- Bachelor of Arts – Political Science 1992, Miami University
- Juris Doctor 1995, Wake Forest University School of Law
- Admitted to Practice in Illinois and Federal Court 1995
- Admitted to Practice in Wisconsin 2006
- Member of the Chicago Bar Association
- Member of the Wisconsin State Bar Association
- Defense of Workers’ Compensation matters
- Chicago Magazine – Illinois Rising Stars* (2008, 2009, and 2010)
Significant Arbitration Decisions
1. John Hardison v. Federal Companies (02 WC 48359; 04 MR 1316)
Petitioner alleged a work injury as a result of his normal job duties as a mover, including loading and unloading household goods weighing between 50 and 120 pounds. Petitioner testified that he felt a sharp pain down his back into the groin while stacking boxes on the moving van. He testified that he continued working the rest of the day, despite leg weakness and groin pain, and he testified that he left a message on the respondent’s answering machine later that night since he was unable to report the accident in person, as he returned after normal business hours when no one was there. After cross-examination regarding the specifics of the accident, petitioner testified on re-direct that he initially felt a sharp pain in his lower back while stacking boxes in the van and then later felt similar pain inside the customer’s home after leaning over a table to complete paperwork. Petitioner eventually underwent surgery and was released to return to work, although he could no longer work as a mover, which had been his job since 1985. Following a successful cross-examination impeaching the petitioner’s credibility regarding the circumstances surrounding the alleged accident, the arbitrator denied compensation and the Workers’ Compensation Commission affirmed on review by a 2 to 1 vote. Petitioner appealed to the Circuit Court of Lake County, where the denial of compensation was again affirmed. Finally, petitioner appealed to the Second Judicial District of the Appellate Court of Illinois, where the court affirmed the Circuit Court decision in a 4 to 1 vote. The court concluded that the petitioner’s failure to testify in a manner consistent with the medical records could have reasonably raised concerns regarding the credibility of his claim. The court further noted that the Commission did not conclude that the acts of bending over or completing paperwork were non-compensable. Instead, the court noted that the Commission merely determined that the petitioner’s story was inconsistent and, thus, not credible. The dissenting opinion indicated that it is not speculation that petitioner’s injury began while loading the truck and culminated while leaning over a table to deal with work related paperwork. Regardless, we were able to preserve the “zero” award initially issued by the arbitrator and subsequently affirmed at the Commission level, Circuit Court level and finally Appellate Court level.
2. Amy Brys v. Jewel Food Stores (98 WC 40199)
The petitioner alleged injury as a result of lifting heavy boxes and pulling crates at work, and first underwent a lumbar microdiscectomy, followed by a laminectomy at L5-S1, with a bone graft and fusion, approximately 2 years following the first surgery. The petitioner testified that she reported the accident to her supervisor, and then completed accident/off work reports claiming a work related accident. At trial, petitioner claimed entitlement to 74-1/7 weeks of TTD benefits, $80,734.60 in medical benefits, and Section 8(d)1 wage differential benefits as a result of permanent work restrictions following the two surgical procedures. Following a successful cross-examination impeaching the petitioner’s credibility regarding the circumstances surrounding the alleged accident, the Industrial Commission found petitioner failed to establish her burden of proof. Although the respondent’s exposure for medical and TTD benefits alone exceeded $150,000.00, the Industrial Commission issued a “zero” award.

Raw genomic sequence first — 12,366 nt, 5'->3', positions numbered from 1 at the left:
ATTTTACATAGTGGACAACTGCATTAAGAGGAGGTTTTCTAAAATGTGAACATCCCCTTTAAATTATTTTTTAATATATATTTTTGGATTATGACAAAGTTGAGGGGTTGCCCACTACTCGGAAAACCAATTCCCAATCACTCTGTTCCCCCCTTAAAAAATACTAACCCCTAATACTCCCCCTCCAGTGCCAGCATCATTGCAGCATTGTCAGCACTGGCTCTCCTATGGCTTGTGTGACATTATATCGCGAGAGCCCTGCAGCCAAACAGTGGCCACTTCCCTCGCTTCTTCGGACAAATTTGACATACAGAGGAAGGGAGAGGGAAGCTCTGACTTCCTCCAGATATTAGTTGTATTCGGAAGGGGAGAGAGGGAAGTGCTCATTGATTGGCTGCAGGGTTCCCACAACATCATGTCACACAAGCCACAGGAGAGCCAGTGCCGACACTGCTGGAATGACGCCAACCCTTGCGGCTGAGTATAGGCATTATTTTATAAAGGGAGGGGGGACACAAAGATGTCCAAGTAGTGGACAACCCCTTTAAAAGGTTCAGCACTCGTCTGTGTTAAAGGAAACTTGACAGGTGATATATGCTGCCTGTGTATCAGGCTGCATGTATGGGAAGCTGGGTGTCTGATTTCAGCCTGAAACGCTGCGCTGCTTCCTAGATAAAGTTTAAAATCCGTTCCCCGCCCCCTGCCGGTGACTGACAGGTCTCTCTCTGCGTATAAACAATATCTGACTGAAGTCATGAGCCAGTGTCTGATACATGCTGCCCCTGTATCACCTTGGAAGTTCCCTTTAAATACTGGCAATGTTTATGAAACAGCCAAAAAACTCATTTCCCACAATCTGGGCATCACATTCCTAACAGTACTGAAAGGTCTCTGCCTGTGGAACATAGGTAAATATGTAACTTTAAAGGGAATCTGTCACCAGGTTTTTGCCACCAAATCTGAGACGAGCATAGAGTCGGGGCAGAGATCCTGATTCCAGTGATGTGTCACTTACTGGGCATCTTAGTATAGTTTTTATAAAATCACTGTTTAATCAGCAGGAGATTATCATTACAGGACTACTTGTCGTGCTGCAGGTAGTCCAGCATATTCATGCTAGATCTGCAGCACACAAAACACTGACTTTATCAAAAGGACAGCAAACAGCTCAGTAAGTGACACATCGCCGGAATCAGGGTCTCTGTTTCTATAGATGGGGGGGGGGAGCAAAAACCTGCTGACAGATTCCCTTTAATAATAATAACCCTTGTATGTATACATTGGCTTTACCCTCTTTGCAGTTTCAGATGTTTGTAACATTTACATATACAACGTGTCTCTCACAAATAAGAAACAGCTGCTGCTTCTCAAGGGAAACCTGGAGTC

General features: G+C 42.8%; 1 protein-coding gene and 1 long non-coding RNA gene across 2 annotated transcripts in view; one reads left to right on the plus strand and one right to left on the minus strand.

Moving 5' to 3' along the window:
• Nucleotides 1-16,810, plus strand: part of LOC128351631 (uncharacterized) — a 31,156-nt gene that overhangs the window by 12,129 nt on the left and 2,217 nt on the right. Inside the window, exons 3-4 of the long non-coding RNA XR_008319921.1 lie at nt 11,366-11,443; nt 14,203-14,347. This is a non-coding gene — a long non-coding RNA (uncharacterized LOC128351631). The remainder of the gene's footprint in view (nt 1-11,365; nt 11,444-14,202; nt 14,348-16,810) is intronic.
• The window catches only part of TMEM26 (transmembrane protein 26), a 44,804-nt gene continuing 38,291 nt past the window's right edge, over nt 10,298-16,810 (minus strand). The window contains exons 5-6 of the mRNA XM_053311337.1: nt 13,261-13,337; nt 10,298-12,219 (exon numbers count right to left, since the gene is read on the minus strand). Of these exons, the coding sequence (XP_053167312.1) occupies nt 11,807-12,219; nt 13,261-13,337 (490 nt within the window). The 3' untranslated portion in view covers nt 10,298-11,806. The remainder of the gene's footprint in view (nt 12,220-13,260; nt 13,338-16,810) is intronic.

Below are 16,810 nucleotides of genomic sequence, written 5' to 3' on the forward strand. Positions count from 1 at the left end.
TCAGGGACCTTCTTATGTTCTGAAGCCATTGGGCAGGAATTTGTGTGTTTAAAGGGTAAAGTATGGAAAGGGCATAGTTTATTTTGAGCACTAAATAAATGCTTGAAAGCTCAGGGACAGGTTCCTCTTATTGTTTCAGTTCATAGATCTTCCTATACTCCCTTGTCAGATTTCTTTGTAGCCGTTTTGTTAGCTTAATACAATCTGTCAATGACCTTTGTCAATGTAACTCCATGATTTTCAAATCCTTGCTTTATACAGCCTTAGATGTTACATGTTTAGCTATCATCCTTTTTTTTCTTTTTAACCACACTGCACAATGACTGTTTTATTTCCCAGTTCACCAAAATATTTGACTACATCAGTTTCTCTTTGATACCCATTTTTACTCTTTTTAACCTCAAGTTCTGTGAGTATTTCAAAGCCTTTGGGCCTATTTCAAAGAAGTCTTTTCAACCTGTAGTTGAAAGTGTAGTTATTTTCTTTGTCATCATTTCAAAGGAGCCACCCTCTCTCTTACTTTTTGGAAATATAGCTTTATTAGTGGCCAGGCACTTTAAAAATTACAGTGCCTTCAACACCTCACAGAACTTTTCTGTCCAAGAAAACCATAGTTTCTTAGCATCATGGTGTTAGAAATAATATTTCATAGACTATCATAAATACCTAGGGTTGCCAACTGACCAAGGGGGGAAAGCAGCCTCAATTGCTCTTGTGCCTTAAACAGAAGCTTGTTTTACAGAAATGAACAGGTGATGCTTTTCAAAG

3. James Reichard v. Yellow Freight (98 WC 65437)
The petitioner was involved in a motor vehicle accident when his truck was blown off the road and skidded into a steep incline as a result of windy, icy conditions. The petitioner testified that he was thrown against the left side of the cab during the accident, striking his left shoulder and the left side of his face. Approximately three to four hours after the accident, petitioner stated that he began complaining of chest pain radiating to the left arm, as well as shortness of breath. Three days after the accident, petitioner underwent a triple coronary bypass surgery, which his surgeon causally related to the motor vehicle accident. The respondent’s IME physician, a board certified cardiologist, opined that petitioner’s motor vehicle accident did not cause or contribute to his coronary artery dissection, and concluded that petitioner’s abnormalities were simply a progression of his underlying coronary artery disease. The Industrial Commission found petitioner’s rotator cuff tear, impingement, and adhesive capsulitis related to the motor vehicle accident, but found petitioner’s heart condition unrelated. The Industrial Commission was persuaded by the fact that there was no evidence of any other cardiac or vascular abnormalities (i.e., no evidence of an aortic dissection, no enzyme release suggestive of myocardial contusion), and determined that petitioner’s heart condition was simply a progression of his underlying disease state and unrelated to the motor vehicle accident. Additionally, the Industrial Commission noted the causative link between smoking and coronary heart disease, and made specific mention of the fact that the petitioner admitted on cross-examination that he had been smoking one pack of cigarettes per day since the age of 7. In conclusion, the Industrial Commission found petitioner’s heart condition had progressed to a point where any stress could have caused pain (including 90% blockage, making him fragile and susceptible to any normal stress) and the resulting need for bypass surgery. The Industrial Commission determined petitioner’s pre-existing heart condition and his longstanding smoking habit were the most likely causative factors of his heart problems, rather than the motor vehicle accident. The arbitrator awarded 35% loss of use of the right arm shoulder as a result of the torn rotator cuff, impingement, and secondary adhesive capsulitis, and limited the respondent’s liability for medical bills to treatment petitioner received to his right shoulder.